Albert Kahn (1869–1942) is an often unknown but very influential figure in the history of manufacturing. An architect by trade, he revolutionized industrial architecture, and is often nicknamed the “Architect of Detroit.” Most modern factories have a design that goes back to his innovations. Since he was born exactly 150 years ago on March 21, 1869, it is a good time to look at his achievements.
Albert was born in Rhaunen in Prussia (now Germany) on March 21, 1869. His father Joseph was a rabbi, and the family moved to Detroit in 1880 when he was eleven. He wanted to become an artist, but it turned out that he was color blind.
As a teenager he worked for a local architect as an office boy, initially without pay (modern architect students may still be familiar with this work without payments, unfortunately). However, one of the architects started to mentor him, and in 1891 Kahn won a one-year scholarship to travel Europe, during which he visited with another architect, Henry Bacon, who later designed the Lincoln Memorial.
Although he never formally graduated from an architecture school, he opened his own architecture firm in 1895 at the age of twenty-six. While first working with two partners George W. Nettleton, and Alexander B. Trowbridge, he became the sole owner in 1905. He renamed his firm Albert Kahn Associates, which is still active. (I asked the firm for permission to use some more recent photos of Kahn, but got no reply 🙁 )
Reinforced Concrete Replaces Brick and Wood
While reinforced concrete has been in use since 1850, the technique was flawed, and beams occasionally broke. Albert’s younger brother Julius Kahn (1874–1942), who also worked at his architecture firm, developed a new approach to reinforced concrete that produced much more reliable concrete trusses. Julius eventually started his own firm, the Trussed Concrete Steel Company, in 1903.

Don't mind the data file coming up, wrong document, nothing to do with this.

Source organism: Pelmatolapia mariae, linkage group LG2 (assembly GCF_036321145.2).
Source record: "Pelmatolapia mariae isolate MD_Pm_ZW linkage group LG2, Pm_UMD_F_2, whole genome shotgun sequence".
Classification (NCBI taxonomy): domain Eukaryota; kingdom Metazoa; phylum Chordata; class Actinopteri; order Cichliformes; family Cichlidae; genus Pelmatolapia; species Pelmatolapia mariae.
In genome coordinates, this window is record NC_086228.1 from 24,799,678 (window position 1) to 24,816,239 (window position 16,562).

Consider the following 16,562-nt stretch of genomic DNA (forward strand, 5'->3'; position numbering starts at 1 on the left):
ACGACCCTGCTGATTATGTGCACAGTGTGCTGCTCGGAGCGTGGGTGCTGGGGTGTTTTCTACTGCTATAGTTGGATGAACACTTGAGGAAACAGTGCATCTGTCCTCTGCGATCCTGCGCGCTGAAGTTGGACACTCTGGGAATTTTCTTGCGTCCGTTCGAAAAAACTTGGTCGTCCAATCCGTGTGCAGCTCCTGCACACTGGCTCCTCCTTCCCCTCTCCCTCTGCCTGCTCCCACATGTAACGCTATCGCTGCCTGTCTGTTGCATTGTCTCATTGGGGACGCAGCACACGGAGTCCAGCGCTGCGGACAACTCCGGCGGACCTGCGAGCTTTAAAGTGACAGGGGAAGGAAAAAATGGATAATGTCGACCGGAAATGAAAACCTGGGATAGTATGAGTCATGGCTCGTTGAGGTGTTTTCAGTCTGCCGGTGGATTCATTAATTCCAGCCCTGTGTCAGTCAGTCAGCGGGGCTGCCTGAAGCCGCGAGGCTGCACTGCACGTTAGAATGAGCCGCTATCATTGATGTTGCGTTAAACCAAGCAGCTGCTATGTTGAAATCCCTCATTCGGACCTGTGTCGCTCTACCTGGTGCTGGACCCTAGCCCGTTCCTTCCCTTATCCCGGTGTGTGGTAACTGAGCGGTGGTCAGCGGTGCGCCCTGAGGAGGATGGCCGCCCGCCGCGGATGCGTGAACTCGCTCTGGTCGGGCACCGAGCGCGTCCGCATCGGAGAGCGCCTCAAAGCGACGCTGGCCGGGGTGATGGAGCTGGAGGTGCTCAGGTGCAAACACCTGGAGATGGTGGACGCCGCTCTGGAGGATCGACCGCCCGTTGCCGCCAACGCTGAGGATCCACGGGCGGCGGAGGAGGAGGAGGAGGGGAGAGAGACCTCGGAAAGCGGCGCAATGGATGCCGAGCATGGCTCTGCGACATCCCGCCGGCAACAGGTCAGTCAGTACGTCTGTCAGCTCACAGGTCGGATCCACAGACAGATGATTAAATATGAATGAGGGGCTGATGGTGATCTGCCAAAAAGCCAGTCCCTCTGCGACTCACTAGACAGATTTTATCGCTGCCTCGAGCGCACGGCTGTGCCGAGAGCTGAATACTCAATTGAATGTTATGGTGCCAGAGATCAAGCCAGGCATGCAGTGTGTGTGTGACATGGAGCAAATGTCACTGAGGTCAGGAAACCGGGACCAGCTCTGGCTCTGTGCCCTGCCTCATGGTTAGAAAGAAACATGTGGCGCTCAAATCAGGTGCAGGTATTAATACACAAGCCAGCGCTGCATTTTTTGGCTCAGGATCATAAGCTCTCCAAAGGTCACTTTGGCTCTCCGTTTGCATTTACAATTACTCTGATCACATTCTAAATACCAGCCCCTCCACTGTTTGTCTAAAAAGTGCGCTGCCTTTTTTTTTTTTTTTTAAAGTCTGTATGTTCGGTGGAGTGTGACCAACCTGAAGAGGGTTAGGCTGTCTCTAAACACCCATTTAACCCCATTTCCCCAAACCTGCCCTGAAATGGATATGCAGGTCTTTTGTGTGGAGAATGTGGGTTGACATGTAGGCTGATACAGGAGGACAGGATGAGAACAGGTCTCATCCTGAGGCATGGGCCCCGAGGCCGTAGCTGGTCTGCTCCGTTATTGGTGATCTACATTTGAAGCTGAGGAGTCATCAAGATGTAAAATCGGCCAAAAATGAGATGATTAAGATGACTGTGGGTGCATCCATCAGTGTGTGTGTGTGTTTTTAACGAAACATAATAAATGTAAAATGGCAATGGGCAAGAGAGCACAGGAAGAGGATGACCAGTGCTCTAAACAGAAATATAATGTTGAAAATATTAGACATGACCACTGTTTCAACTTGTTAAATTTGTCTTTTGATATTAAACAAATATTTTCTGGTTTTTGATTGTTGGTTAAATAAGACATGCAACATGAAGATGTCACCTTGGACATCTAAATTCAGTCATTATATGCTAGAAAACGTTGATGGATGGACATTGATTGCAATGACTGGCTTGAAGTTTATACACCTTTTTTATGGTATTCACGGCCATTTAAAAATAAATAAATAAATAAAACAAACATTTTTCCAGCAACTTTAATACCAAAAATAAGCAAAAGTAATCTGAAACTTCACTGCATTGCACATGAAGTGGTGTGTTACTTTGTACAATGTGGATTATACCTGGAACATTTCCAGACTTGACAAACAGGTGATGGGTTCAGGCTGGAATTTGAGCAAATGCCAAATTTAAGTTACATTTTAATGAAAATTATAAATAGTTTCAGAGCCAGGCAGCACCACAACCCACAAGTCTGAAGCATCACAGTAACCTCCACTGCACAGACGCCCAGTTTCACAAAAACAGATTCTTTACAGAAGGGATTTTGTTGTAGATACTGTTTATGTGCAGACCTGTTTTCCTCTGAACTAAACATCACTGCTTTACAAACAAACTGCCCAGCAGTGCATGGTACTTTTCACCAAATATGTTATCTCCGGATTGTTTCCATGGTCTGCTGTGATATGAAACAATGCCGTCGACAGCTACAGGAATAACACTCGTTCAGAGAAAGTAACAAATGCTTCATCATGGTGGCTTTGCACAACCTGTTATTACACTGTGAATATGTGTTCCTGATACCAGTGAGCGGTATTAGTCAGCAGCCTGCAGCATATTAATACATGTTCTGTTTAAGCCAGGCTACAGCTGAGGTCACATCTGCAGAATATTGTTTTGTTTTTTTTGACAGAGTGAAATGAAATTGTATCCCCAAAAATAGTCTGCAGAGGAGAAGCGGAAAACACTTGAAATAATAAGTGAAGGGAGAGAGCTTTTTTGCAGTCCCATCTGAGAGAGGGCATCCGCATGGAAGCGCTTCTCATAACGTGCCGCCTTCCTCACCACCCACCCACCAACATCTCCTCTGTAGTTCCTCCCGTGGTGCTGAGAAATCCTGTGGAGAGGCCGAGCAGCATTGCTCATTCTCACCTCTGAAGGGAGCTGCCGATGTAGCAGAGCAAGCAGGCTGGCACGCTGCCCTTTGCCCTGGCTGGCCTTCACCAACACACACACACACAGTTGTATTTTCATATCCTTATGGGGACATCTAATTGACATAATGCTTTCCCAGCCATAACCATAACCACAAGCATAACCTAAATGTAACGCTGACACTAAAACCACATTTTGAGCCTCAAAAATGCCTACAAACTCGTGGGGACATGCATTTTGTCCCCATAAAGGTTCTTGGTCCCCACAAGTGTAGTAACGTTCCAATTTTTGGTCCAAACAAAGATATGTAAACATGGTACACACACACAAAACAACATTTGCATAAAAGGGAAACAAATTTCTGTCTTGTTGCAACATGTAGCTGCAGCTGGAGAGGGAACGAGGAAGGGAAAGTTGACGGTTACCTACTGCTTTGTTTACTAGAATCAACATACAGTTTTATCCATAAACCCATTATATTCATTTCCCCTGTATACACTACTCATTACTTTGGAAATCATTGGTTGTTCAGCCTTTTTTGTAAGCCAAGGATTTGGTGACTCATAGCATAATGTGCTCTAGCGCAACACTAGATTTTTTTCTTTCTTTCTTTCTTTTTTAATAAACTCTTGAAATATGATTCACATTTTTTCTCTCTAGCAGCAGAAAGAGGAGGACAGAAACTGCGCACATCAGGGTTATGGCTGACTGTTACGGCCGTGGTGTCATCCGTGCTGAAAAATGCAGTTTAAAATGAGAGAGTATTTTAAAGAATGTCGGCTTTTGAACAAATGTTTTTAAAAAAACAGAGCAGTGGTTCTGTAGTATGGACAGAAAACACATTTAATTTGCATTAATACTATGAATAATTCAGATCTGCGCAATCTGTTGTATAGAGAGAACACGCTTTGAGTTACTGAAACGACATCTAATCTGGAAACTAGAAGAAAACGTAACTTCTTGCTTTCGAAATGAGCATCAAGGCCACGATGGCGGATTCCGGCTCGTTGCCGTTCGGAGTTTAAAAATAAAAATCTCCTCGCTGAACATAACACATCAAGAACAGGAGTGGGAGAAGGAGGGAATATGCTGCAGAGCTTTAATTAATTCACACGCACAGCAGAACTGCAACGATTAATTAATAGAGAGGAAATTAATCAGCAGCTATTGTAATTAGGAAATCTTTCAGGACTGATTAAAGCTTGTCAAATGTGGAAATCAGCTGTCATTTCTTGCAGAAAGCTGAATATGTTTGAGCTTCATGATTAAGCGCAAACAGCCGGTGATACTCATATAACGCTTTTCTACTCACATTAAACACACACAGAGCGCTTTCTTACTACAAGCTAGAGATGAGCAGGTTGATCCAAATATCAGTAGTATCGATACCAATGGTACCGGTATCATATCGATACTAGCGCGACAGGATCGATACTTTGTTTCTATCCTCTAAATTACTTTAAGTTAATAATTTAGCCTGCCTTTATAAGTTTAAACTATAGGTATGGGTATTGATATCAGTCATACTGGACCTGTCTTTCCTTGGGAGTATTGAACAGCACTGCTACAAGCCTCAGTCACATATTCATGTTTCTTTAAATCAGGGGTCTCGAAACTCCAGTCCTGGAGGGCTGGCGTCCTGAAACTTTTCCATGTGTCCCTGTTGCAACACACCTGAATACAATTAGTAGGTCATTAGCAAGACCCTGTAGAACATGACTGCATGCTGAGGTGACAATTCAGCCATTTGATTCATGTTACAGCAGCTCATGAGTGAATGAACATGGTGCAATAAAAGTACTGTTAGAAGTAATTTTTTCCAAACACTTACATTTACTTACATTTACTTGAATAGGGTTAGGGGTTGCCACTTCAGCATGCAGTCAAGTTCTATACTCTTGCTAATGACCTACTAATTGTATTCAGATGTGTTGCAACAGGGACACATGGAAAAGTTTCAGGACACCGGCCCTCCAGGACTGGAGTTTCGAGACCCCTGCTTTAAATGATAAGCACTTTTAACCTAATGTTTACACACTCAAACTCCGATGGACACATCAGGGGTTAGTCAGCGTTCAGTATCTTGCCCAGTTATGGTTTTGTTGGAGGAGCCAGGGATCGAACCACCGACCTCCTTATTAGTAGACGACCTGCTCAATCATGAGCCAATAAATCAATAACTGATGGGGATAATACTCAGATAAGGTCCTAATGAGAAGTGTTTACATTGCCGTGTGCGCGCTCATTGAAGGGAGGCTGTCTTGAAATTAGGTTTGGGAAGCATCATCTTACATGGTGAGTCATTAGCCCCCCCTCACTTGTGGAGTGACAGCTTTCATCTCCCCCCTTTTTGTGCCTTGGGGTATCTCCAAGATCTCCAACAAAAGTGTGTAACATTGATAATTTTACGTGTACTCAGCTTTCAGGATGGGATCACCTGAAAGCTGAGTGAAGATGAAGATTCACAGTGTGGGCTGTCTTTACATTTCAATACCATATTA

Let There Be Light …
While Julius improved the technical details, Albert used the new opportunities to create a new approach to industrial architecture. Previously, industrial buildings were shaped by the needs of steam and water power. A central power plant supplied the entire building with power through rotating shafts. Longer shafts meant more friction and also more vibration, and hence the building was built as close to or even around the power source, often using multiple floors to reduce the length of these wooden shafts.
This can be seen here in this (photoshopped) image of one of the earliest cotton mills, the Cromford Mill by Richard Arkwright. The mill was five floors high, with a waterwheel in the center. The current mill is only three floors, since the upper floors burned down. Luckily, Photoshop can fix this for you (clumsily). Notice how all the floor space is clustered around the water wheel?
Also notice how they tried to add as many windows as possible, but due to the brick-and-mortar construction could only use 20%–25% of the wall space for windows? This was at a time when electric light didn’t exist, and gas lights were quite dangerous in a cotton factory. Hence they tried to maximize the natural light, albeit limited by the brick construction.
Using modern reinforced concrete, Albert Kahn was able to break through these constraints. The first building where he used this technique was the Packard Motor Company No 10. Plant, designed in 1903 and completed in 1910. Notice how much larger the windows are?
Nowadays we are used to large windows. But back then having such large windows was revolutionary. Now 70%–80% of the walls could be windows. An additional bonus was that the construction was highly fire resistant, compared to the conventional structures using wood.
This also impressed others, and Henry Ford hired Albert Kahn to build his Highland Park plant between 1908 and 1910. Due to these large windows, this building was nicknamed “Crystal Palace.”
Please note that while this was revolutionary in the USA, I do know of at least one contemporary building in Germany that also has extremely large windows. While Kahn was building the Packard plant, the famous Steiff toy factory also built a new factory hall between 1904 and 1908.